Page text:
Varicose veins are a common venous condition whereby superficial leg veins become twisted, lengthened and dilated. We’re not sure exactly why varicose veins appear, and why some people get them, and others don’t, but there appears to be some genetic and environmental factors that may play a role.
Predisposing factors for varicose veins:
- Age – varicose veins appear more as we age
- Gender – women seem to get slightly more varicose veins than men, but research results have varied
- Oestrogen therapy
- Family history
- Prior leg injury
- Prolonged standing
- Sitting at work
- Iron/blood disorders
Recent research has shed some light on the mechanisms by which varicose veins develop.
In varicose veins, there are issues with the vein walls and the valves that keep blood from flowing the wrong way down the vein – when blood goes the wrong way in a vein, this is called reflux. This reflux is due to valves that are not doing their job, and vein wall dilation. The valves become leaky, which causes ongoing problems that don’t resolve, ultimately resulting in a vein with negative changes to its walls.
The valves may also (either as an alternative or at the same time) become faulty after structural abnormalities are found in the vein wall near the valve junctions. The reflux may therefore be a secondary occurrence, which is seeming increasingly likely.
Increases in venous pressure due to these vein wall changes then causes structural and functional changes in the vein wall, leading to further dilation. An increase in the vein wall tension then changes the activity of special protein-destroying enzymes, causing the degradation of structural components of the vein walls, perpetuating the problem.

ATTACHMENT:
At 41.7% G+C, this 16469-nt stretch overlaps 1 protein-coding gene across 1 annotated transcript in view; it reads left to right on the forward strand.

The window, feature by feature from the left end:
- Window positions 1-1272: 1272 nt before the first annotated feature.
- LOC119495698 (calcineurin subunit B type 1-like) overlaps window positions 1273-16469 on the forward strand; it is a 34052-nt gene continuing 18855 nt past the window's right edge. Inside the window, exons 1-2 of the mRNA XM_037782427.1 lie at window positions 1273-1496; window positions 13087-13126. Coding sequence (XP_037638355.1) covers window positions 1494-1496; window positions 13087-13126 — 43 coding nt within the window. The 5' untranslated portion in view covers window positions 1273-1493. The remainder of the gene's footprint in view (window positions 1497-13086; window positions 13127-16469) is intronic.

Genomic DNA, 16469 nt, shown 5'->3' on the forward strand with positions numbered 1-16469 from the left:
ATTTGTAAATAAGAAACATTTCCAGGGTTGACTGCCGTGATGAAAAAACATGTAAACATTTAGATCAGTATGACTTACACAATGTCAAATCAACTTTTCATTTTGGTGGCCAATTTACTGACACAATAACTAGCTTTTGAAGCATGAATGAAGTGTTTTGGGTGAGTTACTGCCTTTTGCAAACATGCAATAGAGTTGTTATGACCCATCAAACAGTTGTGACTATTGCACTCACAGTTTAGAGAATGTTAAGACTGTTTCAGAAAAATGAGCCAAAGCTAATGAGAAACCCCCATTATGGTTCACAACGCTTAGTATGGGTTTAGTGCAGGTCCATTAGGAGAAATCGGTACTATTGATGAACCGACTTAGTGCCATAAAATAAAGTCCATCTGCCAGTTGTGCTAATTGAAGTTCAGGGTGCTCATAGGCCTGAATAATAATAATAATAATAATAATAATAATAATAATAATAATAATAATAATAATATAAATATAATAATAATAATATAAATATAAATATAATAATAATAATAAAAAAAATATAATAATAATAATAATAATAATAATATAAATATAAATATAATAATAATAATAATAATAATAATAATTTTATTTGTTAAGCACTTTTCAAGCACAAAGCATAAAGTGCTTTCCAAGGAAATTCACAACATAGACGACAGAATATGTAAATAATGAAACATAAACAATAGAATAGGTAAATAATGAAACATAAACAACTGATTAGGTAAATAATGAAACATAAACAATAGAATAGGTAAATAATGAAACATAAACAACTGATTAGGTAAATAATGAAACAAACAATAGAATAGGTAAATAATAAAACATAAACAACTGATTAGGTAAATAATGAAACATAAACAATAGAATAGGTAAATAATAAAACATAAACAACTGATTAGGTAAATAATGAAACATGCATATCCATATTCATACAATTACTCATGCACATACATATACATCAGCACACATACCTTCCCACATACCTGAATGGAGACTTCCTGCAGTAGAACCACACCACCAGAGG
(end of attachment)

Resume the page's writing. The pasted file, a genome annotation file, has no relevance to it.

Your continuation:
The special enzymes have been found to influence tissue in the vein wall, causing other changes to venous constriction/relaxation capacities. When the cells that make up the vein wall (endothelial cells) are injured, an inflammatory cascade is commenced, which leads to further damage to the vein wall.
Vein wall dilation seems to come before valve dysfunction. The enzyme activation, resultant inflammation and fibrosis, then lead to a chronic and progressive condition – varicose veins.
Varicose vein formation is a complex process with multiple factors likely at play. Historically, we’ve been blaming the valves, but the latest thinking is that the valves are a secondary problem – thereis mounting evidence that the vein wall changes and damage come first, with the faulty valves occurring as a result of those changes.
The problems that cause varicose veins could actually be a greater body-wide issue that just appears to manifest visibly in the legs. The way vein cells repair and replace themselves is complex, requiring balance between all features – cell renewal, matrix deposits, remodelling and stability. When cells are damaged, and the balance goes out, the vein wall changes for the worse.
Treatment for varicose veins – sclerotherapy at our Melbourne clinic
The treatment for varicose veins at our Melbourne clinic deals with the veins themselves, getting straight intocausing their disappearance. A special solution is injected into the veins that irritates the vein walls, causing the vein to close over and eventually be scavenged by the body as waste. This treatment is called sclerotherapy, and is the most effective treatment we have for removing varicose veins.
We are experts in varicose veins.